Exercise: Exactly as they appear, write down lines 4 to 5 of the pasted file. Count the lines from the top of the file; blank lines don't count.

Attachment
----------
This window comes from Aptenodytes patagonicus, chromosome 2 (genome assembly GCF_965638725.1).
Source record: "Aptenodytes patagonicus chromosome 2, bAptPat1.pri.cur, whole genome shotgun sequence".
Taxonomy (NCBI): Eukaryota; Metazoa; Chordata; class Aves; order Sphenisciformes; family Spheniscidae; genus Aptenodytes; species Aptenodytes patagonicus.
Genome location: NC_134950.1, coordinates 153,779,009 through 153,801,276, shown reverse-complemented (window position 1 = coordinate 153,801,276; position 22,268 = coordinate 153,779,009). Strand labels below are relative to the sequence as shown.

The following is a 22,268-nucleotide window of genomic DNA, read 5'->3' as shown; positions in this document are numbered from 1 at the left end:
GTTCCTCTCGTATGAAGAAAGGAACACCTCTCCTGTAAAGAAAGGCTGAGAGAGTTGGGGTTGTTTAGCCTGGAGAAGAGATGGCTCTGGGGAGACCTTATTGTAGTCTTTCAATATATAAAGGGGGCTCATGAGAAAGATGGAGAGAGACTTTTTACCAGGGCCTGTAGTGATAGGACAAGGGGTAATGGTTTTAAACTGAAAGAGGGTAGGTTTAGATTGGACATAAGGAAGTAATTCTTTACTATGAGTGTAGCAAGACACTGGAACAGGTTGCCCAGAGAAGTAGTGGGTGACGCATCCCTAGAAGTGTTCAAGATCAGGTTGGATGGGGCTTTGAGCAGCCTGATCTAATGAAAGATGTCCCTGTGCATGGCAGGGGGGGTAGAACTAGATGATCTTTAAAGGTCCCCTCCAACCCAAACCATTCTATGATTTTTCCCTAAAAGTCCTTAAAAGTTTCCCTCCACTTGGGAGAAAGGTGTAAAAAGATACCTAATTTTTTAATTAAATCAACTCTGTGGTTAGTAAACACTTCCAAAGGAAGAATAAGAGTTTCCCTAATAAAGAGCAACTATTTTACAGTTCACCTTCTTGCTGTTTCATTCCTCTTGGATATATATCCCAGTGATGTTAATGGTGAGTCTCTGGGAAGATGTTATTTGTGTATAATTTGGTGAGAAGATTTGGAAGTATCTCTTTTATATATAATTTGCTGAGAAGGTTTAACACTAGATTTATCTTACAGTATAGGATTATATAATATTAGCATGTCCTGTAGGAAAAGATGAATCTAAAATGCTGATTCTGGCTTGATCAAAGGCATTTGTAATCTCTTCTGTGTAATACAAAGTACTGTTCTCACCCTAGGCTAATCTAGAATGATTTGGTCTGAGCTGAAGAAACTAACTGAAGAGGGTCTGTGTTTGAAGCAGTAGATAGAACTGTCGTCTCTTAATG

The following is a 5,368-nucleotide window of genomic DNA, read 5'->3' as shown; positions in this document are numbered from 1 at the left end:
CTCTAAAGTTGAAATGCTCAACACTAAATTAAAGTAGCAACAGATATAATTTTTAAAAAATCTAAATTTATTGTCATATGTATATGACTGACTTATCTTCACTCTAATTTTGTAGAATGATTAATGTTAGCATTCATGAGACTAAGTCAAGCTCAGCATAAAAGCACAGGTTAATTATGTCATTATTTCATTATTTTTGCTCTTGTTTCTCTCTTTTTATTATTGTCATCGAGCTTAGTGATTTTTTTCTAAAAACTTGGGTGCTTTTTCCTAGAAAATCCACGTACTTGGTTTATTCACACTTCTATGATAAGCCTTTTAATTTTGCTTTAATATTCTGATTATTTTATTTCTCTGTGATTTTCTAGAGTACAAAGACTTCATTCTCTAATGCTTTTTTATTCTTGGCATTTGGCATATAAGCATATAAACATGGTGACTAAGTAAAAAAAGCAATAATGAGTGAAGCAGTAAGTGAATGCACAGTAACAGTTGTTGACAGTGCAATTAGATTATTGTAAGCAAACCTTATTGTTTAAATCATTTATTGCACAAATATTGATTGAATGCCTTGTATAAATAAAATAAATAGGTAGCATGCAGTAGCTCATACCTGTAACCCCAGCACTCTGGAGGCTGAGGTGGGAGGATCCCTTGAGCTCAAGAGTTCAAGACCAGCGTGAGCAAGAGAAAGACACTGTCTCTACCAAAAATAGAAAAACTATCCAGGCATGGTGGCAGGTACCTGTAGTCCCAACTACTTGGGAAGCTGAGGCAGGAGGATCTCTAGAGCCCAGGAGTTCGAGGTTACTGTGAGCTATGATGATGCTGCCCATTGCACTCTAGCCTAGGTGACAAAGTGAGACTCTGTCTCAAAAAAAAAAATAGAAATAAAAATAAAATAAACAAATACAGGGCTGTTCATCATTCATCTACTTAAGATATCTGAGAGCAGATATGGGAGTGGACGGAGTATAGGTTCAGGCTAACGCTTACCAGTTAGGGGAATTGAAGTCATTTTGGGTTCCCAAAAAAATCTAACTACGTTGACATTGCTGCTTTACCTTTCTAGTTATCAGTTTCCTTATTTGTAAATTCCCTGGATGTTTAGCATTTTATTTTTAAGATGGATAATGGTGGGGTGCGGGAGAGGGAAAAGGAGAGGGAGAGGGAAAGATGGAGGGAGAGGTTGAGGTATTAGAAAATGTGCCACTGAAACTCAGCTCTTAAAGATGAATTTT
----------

Genome location: NC_134950.1, coordinates 153,779,009 through 153,801,276, shown reverse-complemented (window position 1 = coordinate 153,801,276; position 22,268 = coordinate 153,779,009). Strand labels below are relative to the sequence as shown.

The following is a 22,268-nucleotide window of genomic DNA, read 5'->3' as shown; positions in this document are numbered from 1 at the left end: